Hopefully, they will agree, as they did at the end of 2010, to embrace their disagreement for a bit longer. That seems a reasonably likely outcome of negotiations because the most likely alternative to a punt is a compromise (expiration of the Bush tax cuts for the top and the payroll tax cut, along with modest spending cuts) that could still push the economy into recession.

Rather than applying additional fiscal restraint now, the government needs to make sure it sets the course for steady restraint once the economy emerges further from the deep employment hole that remains. In fact, a number of so-called deficit hawks are calling for short-term tax cuts to spur growth, rather than immediate austerity.

From fiscal 2009 to fiscal 2012, the deficit shrank 3.1 percentage points, from 10.1% to 7.0% of GDP.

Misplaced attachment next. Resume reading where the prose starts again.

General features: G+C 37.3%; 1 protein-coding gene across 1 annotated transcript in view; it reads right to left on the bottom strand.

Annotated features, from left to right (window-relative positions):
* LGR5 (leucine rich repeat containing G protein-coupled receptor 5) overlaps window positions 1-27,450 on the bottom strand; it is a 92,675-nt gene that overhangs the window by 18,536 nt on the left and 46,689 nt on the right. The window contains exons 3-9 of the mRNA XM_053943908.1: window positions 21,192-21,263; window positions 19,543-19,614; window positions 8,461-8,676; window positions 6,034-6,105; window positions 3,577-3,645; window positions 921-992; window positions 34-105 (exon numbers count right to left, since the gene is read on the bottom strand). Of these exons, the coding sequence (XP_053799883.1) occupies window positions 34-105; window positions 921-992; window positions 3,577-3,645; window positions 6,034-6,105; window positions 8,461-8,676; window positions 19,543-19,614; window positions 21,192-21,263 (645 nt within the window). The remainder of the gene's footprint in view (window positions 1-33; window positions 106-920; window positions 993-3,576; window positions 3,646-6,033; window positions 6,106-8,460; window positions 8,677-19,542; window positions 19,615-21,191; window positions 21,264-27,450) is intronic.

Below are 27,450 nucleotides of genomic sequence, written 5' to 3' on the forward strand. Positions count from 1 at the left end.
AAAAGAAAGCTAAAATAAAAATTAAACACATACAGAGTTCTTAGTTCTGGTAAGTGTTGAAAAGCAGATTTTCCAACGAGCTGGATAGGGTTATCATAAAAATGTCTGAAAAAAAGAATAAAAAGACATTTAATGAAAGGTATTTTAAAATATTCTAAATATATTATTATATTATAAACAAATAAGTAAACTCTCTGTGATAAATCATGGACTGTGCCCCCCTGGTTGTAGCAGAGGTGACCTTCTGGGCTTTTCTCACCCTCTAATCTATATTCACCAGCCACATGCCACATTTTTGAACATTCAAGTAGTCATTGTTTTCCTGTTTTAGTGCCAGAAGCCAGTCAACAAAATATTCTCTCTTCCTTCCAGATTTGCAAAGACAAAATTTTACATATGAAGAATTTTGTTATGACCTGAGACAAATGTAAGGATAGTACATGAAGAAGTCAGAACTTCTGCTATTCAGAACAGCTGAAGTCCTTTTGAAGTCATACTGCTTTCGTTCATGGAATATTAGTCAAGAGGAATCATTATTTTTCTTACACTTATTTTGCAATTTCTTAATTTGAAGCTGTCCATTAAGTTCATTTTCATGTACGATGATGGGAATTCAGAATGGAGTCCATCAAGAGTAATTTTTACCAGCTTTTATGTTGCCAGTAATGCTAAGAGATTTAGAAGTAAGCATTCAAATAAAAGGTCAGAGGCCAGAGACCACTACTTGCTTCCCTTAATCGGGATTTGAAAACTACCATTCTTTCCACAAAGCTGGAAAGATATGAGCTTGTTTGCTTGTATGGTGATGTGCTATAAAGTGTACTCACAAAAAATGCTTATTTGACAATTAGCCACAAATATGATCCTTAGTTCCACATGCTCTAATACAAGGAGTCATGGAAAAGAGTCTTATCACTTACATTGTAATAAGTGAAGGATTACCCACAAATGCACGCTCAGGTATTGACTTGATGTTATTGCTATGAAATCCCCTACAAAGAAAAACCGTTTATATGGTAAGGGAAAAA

That’s just a bit faster than the 3.0 percentage point deficit improvement from 1995 to ’98, but at that point, the economy had everything going for it.

Other occasions when the federal deficit contracted by much more than 1 percentage point a year have coincided with recession. Some examples include 1937, 1960 and 1969.

President Obama hasn’t gotten much credit for reining in the deficit, probably because a big part of the deficit progress has come from the unwinding of extraordinary government supports that he helped put in place. Stimulus programs have come and mostly gone; the end of stimulus to states led them to enact Medicaid curbs; jobless benefits in recent months have fallen by 50% since early 2010 (due to both job gains and extended benefits being exhausted).